We treat a lot of patients who suffer from disc pathologies, be they bulges or herniations. Most of these people are active and want to continue to be active. The problem they encounter is that they get pain in the low back with activity that many times goes into the gluteal region (on one side or another…or both) and sometimes goes down the leg(s) into the feet. This makes it hard for them to partake in sport.
A disc bulge or herniation is a serious condition. The damaged disc creates localized inflammation that can chemically irritate nerves and create burning pain. If the disc is physically compressing the spinal cord or nerve roots (the nerves as they exit the spine on either side), then the patient can have tingling and numbing down an extremity. Unless this condition is contained, the activity level will be compromised. We can point out here that in regards to ‘sciatica’, which is all too often used, ‘sciatica’ only refers to tingling/numbing/pain below the knee.
When evaluating a patient suffering from disc problems, many components have to be considered. An MRI is a the gold standard diagnostic image to see what is going on, but even with this, clinical symptoms trump the MRI. We have to remember that an MRI does not tend to take into consideration compression and movement by the person, as the picture tends to be taken with the patient lying down. It also tends to be a static image. Even with sitting and bending MRIs, this is not the same as what occurs in the body with walking, running, jumping, etc… as the loads are quite different. The doctor needs to look at many pieces of information to help figure out how to best help the patient. Other components, such as an anti-inflammatory diet, along with proper amounts of alkalizing protein, is vital. Afterall, the body does need to heal! We also need to be sure extra body weight is not creating compression and that the patient has adequate core stability. If a patient is carrying too much weight and is lacking proper muscle tone, the additional weight can only work against the patient and will continue to do so until the patient gets healthier.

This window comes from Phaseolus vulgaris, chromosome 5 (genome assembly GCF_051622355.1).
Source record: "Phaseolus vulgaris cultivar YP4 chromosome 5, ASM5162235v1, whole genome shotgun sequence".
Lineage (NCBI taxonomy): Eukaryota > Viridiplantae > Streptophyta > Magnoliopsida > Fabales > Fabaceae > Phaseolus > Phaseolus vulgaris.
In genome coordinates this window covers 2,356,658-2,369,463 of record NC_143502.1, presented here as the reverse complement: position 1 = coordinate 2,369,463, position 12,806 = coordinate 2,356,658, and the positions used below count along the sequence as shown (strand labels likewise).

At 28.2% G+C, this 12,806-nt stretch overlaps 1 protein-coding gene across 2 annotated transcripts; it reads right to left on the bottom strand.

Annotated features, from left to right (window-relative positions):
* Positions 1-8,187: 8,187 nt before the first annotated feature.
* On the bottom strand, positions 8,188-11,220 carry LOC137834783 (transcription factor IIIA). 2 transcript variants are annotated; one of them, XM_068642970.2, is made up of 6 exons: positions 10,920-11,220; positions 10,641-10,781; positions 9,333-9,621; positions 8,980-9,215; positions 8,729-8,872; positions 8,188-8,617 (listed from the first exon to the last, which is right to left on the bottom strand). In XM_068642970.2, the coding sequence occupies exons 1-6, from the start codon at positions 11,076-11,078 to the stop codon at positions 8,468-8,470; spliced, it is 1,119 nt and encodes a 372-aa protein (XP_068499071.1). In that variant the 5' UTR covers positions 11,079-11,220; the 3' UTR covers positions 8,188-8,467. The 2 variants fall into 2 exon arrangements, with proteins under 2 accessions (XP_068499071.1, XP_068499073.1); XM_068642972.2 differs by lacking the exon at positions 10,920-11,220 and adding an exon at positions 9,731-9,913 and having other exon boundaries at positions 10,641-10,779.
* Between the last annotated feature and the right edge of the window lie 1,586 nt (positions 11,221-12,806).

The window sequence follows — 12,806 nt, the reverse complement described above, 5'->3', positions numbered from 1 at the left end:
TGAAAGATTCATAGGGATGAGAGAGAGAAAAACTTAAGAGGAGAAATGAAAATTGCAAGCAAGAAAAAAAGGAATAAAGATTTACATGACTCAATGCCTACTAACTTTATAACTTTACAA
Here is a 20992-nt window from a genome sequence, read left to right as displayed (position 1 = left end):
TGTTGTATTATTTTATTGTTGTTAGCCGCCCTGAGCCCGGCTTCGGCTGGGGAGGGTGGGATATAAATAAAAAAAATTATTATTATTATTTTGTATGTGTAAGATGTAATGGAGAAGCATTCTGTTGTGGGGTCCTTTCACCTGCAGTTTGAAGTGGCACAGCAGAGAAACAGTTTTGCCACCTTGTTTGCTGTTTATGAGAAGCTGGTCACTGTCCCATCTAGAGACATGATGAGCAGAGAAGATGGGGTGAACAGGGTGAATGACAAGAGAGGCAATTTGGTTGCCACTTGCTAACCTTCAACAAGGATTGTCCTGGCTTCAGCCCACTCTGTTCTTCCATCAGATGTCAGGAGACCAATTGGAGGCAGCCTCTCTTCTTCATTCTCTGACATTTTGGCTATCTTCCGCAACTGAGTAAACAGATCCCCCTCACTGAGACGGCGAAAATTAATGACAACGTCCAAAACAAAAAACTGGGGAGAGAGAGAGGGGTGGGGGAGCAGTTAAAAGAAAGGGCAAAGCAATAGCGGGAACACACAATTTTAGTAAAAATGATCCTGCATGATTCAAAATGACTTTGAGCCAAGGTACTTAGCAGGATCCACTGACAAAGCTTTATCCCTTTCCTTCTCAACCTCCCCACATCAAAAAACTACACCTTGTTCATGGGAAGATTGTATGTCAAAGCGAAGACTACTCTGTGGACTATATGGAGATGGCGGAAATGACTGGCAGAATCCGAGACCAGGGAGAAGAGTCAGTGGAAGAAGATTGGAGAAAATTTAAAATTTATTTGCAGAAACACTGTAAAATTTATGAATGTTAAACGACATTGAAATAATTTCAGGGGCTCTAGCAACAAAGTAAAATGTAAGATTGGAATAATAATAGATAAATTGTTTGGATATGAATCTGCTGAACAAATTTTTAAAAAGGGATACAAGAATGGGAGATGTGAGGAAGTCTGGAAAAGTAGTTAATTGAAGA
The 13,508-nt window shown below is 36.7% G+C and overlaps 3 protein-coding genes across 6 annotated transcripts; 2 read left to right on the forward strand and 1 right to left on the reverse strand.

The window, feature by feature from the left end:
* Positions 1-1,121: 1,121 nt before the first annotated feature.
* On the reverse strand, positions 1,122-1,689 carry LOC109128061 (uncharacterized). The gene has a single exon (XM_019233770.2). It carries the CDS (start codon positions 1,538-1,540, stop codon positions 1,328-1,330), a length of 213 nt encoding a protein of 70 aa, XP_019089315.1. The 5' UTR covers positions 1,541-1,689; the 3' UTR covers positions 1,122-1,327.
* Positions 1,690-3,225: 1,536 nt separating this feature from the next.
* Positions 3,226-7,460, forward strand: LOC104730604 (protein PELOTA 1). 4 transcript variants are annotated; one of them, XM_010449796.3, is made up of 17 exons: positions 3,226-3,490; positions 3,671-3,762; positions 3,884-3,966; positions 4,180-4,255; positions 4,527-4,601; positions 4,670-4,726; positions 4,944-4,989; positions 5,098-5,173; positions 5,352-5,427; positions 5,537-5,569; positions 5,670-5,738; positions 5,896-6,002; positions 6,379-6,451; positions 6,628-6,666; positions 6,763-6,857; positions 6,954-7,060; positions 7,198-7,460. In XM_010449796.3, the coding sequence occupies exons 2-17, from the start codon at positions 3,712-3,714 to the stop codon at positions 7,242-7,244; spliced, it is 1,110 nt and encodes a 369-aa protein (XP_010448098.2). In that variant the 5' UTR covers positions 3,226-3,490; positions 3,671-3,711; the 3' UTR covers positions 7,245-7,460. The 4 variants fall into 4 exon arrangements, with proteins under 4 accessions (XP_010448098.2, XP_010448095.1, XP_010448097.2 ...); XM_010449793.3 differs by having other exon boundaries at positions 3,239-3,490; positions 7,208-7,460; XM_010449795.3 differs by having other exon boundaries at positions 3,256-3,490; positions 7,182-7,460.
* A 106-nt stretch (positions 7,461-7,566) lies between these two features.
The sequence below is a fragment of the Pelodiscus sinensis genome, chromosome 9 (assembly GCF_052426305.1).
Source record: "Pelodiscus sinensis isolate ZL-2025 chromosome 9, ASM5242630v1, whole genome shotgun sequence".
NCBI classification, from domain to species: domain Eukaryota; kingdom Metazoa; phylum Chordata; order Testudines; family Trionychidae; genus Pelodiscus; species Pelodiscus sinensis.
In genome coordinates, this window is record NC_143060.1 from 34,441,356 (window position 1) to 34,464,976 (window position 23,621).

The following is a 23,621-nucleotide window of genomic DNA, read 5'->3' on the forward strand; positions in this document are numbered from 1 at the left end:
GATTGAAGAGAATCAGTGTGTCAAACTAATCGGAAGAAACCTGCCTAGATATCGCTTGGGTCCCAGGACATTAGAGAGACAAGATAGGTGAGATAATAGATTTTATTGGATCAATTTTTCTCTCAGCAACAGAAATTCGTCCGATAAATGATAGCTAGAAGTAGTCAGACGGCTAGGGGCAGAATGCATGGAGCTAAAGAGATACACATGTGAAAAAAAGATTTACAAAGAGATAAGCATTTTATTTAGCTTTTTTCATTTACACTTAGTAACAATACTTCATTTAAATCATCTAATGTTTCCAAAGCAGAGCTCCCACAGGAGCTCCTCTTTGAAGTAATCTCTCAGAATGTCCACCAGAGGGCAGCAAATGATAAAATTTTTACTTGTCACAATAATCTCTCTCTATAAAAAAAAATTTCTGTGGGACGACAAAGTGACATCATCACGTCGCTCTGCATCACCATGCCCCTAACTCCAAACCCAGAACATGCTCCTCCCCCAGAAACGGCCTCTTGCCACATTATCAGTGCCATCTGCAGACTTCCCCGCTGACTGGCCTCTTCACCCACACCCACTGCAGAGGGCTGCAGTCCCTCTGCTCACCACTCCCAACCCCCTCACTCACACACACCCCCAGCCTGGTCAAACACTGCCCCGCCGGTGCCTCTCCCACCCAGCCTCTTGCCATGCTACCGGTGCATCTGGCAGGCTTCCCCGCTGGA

A disc problem cannot be treated in a general fashion. Disc bulges and herniations have specific protocols based on their presentation. In my 18+ years of treating disc problems, I have found that unless the chiropractor is Cox flexion/distraction certified, it’s unlikely that he/she has obtained the education necessary to fully understand how to treat disc pathology. The Cox technique (they call it a technic) is unmatched when it comes to treating cervical and lumbar disc problems. Both Dr. Manison and Dr. Surprenant are certified in this technique.
Treatment objectives include improving spinal biomechanics, reducing the disc bulge/herniation with disc decompression techniques, making sure the patient is nutritionally sound, working to create core stabilization, and eliminating the cause of the underlying problem. Sometimes, this requires addressing hip function and gait mechanics. Sometimes, knee tracking issues need to be addressed. Only when the cause of the problem is determined can proper rehabilitation work at its best.
If you are a runner , biker, triathlete, or partake in any other activity, and have low back pain/disc pathology that is affecting your ability to enjoy your activities, don’t give up until you’ve let us try to help you. In most circumstances, we can help you get back to the activities you love.